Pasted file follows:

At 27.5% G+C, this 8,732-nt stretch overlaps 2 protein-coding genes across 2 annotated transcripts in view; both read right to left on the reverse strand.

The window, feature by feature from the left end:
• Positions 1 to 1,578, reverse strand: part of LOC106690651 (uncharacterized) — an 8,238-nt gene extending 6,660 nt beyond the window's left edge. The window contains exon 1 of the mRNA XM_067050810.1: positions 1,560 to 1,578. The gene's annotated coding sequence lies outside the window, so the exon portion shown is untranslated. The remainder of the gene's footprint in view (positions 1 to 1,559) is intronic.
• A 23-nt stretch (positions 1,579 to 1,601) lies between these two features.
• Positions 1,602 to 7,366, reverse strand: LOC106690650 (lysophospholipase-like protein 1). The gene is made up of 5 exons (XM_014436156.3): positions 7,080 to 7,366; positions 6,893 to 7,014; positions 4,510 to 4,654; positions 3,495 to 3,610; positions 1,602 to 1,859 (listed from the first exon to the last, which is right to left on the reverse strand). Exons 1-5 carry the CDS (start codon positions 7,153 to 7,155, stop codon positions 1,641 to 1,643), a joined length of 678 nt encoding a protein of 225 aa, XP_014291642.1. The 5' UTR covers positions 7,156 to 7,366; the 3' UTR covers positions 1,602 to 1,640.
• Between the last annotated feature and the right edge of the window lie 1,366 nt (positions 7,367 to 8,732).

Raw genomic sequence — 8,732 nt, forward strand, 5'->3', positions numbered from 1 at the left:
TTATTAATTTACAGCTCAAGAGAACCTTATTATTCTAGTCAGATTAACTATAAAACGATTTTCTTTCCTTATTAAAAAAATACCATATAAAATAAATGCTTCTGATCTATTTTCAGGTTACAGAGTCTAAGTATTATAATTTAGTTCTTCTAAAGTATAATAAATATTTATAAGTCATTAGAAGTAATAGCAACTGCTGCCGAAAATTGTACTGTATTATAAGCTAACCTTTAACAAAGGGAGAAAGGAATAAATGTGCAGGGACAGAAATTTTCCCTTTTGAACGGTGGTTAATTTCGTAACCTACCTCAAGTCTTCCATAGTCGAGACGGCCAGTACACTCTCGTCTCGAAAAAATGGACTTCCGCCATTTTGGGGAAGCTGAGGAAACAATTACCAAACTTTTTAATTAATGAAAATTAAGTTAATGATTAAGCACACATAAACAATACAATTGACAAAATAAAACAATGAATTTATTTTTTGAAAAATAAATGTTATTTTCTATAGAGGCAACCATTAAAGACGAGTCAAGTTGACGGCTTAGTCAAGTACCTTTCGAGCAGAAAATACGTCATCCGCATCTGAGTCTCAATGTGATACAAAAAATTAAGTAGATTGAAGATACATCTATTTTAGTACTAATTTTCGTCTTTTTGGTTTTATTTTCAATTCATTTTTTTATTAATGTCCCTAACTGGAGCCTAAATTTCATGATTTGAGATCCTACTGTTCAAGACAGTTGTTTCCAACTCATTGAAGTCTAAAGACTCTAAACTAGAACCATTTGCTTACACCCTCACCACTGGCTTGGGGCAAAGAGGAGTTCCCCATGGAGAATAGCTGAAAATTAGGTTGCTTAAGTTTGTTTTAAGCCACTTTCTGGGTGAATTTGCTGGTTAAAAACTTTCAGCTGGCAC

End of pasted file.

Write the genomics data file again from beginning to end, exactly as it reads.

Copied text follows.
At 27.5% G+C, this 8,732-nt stretch overlaps 2 protein-coding genes across 2 annotated transcripts in view; both read right to left on the reverse strand.

The window, feature by feature from the left end:
• Positions 1 to 1,578, reverse strand: part of LOC106690651 (uncharacterized) — an 8,238-nt gene extending 6,660 nt beyond the window's left edge. The window contains exon 1 of the mRNA XM_067050810.1: positions 1,560 to 1,578. The gene's annotated coding sequence lies outside the window, so the exon portion shown is untranslated. The remainder of the gene's footprint in view (positions 1 to 1,559) is intronic.
• A 23-nt stretch (positions 1,579 to 1,601) lies between these two features.
• Positions 1,602 to 7,366, reverse strand: LOC106690650 (lysophospholipase-like protein 1). The gene is made up of 5 exons (XM_014436156.3): positions 7,080 to 7,366; positions 6,893 to 7,014; positions 4,510 to 4,654; positions 3,495 to 3,610; positions 1,602 to 1,859 (listed from the first exon to the last, which is right to left on the reverse strand). Exons 1-5 carry the CDS (start codon positions 7,153 to 7,155, stop codon positions 1,641 to 1,643), a joined length of 678 nt encoding a protein of 225 aa, XP_014291642.1. The 5' UTR covers positions 7,156 to 7,366; the 3' UTR covers positions 1,602 to 1,640.
• Between the last annotated feature and the right edge of the window lie 1,366 nt (positions 7,367 to 8,732).

Raw genomic sequence — 8,732 nt, forward strand, 5'->3', positions numbered from 1 at the left:
TTATTAATTTACAGCTCAAGAGAACCTTATTATTCTAGTCAGATTAACTATAAAACGATTTTCTTTCCTTATTAAAAAAATACCATATAAAATAAATGCTTCTGATCTATTTTCAGGTTACAGAGTCTAAGTATTATAATTTAGTTCTTCTAAAGTATAATAAATATTTATAAGTCATTAGAAGTAATAGCAACTGCTGCCGAAAATTGTACTGTATTATAAGCTAACCTTTAACAAAGGGAGAAAGGAATAAATGTGCAGGGACAGAAATTTTCCCTTTTGAACGGTGGTTAATTTCGTAACCTACCTCAAGTCTTCCATAGTCGAGACGGCCAGTACACTCTCGTCTCGAAAAAATGGACTTCCGCCATTTTGGGGAAGCTGAGGAAACAATTACCAAACTTTTTAATTAATGAAAATTAAGTTAATGATTAAGCACACATAAACAATACAATTGACAAAATAAAACAATGAATTTATTTTTTGAAAAATAAATGTTATTTTCTATAGAGGCAACCATTAAAGACGAGTCAAGTTGACGGCTTAGTCAAGTACCTTTCGAGCAGAAAATACGTCATCCGCATCTGAGTCTCAATGTGATACAAAAAATTAAGTAGATTGAAGATACATCTATTTTAGTACTAATTTTCGTCTTTTTGGTTTTATTTTCAATTCATTTTTTTATTAATGTCCCTAACTGGAGCCTAAATTTCATGATTTGAGATCCTACTGTTCAAGACAGTTGTTTCCAACTCATTGAAGTCTAAAGACTCTAAACTAGAACCATTTGCTTACACCCTCACCACTGGCTTGGGGCAAAGAGGAGTTCCCCATGGAGAATAGCTGAAAATTAGGTTGCTTAAGTTTGTTTTAAGCCACTTTCTGGGTGAATTTGCTGGTTAAAAACTTTCAGCTGGCAC